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Mr. DIMARIO. I think we are asking for the difference between $17.5 million in sunk costs and the $25.6 million that we have in our Y2K program. That is our total Y2K effort.
The $19.6 million is money we have expended through fiscal year 1998.
Mr. MANSKER. Senator, approximately $25.6 million is the totality of our cost for Y2K. We estimate that about $6 million of that is in-house labor costs; $19 million of it would be the rest of it. Mr. DIMARIO. That's correct. I am misstating it.
Mr. MANSKER. Now, about $8 million of what we are asking for comes from that $19 million, for expenses that we would not otherwise have expended had it not been for the Y2K problem.
We would not have had to change a lot of the computers and were not planning to do all of that without the Y2K problem coming along.
So what we are asking for in this budget, in the appropriations process, the $8 million, is not only reimbursement for what we have spent in that regard that we would not be planning to spend without Y2K coming along, but also for what we have to do in that regard this year as well as completing the thing.
So $8 million is what-of the $25 million total-is what we would not be planning to spend had Y2K not come along. Senator BENNETT. OK. I understand that.
I won't beat this horse any further.
Mr. DIMARIO. I apologize. I was misreading my note with respect to the amount for sunk labor costs.
Senator BENNETT. That is no problem.
I would have a much higher comfort level if GAO's assessment of where you are and your assessment of where you are were closer. So can I ask you to sit down with GAO and show them the documentation?
Mr. MANSKER. Senator, we have been doing that on a regular basis. I, as Deputy Director of the Agency, have sat in on these meetings.
I have come away very comfortable with what our conversations with GAO have been. These figures represent what I have gotten from those meetings.
Now I would love to have GAO here, right now.
Senator BENNETT. We will contact GAO and see if we can't bring these things together.
I will leave you with one last comment. I do urge you to lay out some contingency plans.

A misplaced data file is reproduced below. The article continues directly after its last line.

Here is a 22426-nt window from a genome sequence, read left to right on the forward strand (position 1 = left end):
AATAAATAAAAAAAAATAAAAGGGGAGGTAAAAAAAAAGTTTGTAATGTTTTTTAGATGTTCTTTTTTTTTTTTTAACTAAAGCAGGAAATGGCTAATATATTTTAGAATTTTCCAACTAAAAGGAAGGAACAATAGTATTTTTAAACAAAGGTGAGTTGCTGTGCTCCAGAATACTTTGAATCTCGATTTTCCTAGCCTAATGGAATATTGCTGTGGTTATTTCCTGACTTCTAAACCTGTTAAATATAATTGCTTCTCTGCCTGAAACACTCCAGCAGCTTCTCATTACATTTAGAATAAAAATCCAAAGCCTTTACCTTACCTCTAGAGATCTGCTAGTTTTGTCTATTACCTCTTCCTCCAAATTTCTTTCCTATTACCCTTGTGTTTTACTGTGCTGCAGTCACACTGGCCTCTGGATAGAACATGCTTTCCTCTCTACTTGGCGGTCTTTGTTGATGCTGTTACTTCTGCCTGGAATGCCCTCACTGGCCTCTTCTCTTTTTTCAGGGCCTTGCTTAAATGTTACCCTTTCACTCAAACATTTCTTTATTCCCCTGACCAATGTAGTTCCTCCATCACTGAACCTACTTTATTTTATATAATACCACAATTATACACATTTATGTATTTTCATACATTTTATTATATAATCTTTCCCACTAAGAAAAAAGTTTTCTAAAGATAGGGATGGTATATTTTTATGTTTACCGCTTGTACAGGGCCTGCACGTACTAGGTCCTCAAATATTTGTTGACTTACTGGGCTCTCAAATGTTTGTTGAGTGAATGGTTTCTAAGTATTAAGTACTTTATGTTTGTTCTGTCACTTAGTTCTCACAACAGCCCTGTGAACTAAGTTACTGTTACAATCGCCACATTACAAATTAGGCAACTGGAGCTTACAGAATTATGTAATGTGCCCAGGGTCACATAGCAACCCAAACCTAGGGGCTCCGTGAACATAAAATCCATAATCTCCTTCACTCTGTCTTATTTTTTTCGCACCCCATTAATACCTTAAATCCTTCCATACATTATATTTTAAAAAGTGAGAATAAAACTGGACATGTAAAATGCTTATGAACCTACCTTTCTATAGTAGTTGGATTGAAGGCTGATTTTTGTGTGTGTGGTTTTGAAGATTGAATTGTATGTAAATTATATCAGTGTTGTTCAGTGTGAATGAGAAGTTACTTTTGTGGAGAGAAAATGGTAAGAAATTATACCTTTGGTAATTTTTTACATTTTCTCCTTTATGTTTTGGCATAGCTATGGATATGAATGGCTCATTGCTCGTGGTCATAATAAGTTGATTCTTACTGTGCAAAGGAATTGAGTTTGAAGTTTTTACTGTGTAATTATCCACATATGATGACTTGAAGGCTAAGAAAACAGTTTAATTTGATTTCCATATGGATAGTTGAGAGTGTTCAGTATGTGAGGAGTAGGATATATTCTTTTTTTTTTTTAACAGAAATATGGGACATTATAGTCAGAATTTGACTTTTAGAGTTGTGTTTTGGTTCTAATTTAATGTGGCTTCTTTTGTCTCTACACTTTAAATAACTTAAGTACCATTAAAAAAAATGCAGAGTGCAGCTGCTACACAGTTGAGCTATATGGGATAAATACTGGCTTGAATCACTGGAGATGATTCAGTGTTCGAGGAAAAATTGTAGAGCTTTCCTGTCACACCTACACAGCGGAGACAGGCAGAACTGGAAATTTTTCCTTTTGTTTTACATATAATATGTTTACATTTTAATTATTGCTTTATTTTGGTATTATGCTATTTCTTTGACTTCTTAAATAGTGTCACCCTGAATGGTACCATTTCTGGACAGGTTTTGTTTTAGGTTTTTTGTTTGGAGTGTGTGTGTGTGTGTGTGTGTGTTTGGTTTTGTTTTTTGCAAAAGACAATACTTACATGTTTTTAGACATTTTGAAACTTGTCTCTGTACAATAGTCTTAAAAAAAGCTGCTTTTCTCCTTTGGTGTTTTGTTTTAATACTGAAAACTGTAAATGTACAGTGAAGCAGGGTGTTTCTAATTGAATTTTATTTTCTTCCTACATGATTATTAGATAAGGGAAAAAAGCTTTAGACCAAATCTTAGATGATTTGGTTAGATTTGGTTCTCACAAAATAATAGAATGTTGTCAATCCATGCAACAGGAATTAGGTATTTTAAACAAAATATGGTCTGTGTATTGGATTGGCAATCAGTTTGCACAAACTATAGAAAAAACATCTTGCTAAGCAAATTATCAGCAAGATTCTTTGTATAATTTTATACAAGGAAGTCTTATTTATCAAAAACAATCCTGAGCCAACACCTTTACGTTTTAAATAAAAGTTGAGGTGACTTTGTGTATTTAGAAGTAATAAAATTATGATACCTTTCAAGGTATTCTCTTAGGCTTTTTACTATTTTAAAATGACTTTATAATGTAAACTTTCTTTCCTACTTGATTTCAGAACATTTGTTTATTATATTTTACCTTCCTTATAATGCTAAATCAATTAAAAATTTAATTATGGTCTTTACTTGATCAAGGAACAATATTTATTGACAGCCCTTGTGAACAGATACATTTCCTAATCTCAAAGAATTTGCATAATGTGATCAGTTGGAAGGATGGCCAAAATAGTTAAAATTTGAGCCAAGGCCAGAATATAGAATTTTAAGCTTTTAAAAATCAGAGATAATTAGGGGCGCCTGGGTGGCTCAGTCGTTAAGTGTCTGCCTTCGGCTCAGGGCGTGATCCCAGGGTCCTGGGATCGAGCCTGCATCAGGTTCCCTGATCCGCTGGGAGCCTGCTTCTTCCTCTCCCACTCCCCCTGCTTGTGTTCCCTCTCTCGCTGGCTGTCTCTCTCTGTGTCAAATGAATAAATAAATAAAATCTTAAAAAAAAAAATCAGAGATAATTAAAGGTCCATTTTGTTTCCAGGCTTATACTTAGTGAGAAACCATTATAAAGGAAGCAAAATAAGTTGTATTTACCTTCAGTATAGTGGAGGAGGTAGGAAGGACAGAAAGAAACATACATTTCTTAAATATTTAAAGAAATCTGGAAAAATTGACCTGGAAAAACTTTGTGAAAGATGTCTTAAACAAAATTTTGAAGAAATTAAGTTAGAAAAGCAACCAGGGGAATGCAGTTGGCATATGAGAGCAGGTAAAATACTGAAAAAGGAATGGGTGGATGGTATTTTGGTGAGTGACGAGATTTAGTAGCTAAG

Mr. MANSKER. We have those, sir.
Senator BENNETT. OK. Lay out some contingency plans so you know what to do in case the remediation that you are expecting in fact turns out to have some problems and difficulties.
Mr. MANSKER. Last year, sir, you were very concerned and I am sure you still are about the Congress getting its products.
Senator BENNETT. That's right.
Mr. MANSKER. We have tested from both ends, from the Senate over to GPO, and it works. We know it works. It is tested.
Mr. DIMARIO. The Senate contractor from the Sergeant at Arms Office, Mitreteck, came over to GPO. They validated. We have
transmitted back and forth. I believe that information was conveyed to staff.
Senator BENNETT. That is reassuring. Let's make sure.
Mr. DIMARIO. We are doing the same thing with the Federal Register.
Mr. MANSKER. Yes.
Mr. DIMARIO. We are completely compliant with the Federal Register and with the Executive Branch. We are attempting right now to do the same thing with the House. On the House side, I believe because of the GÃO briefings on the House side, again, I think a briefing at which your staff may have been in attendance, hearing what we were doing with the Senate, the House was asked by Appropriations staff to get together with GPO and to validate the interchange between the two of us.
Senator BENNETT. Thank you.
Senator FEINSTEIN. Thank you, Mr. Chairman.
I wanted to ask you about the increase in your Full Time Equivalents, which run from about 3,383 to 3,550. Where are these FTEs going to be utilized?
Mr. DIMARIO. Throughout GPO we are in the same situation that GAO explained and the Library of Congress explained. Our employment base has gotten older and older. We have been on a hiring freeze for 10 years.
When I came to GPO in 1971, we had 8,500 employees. We currently have 3,383. That is the current ceiling.
We have gotten down to where in every area of GPO-every area-we are losing skill and talent. We have approximately a third or greater of our employees in our Production Department, in the main areas, eligible for retirement. We have not brought new blood in anywhere in the agency to speak of. We have a limited program of hiring distinguished college graduates, if we can get them, out in the marketplace.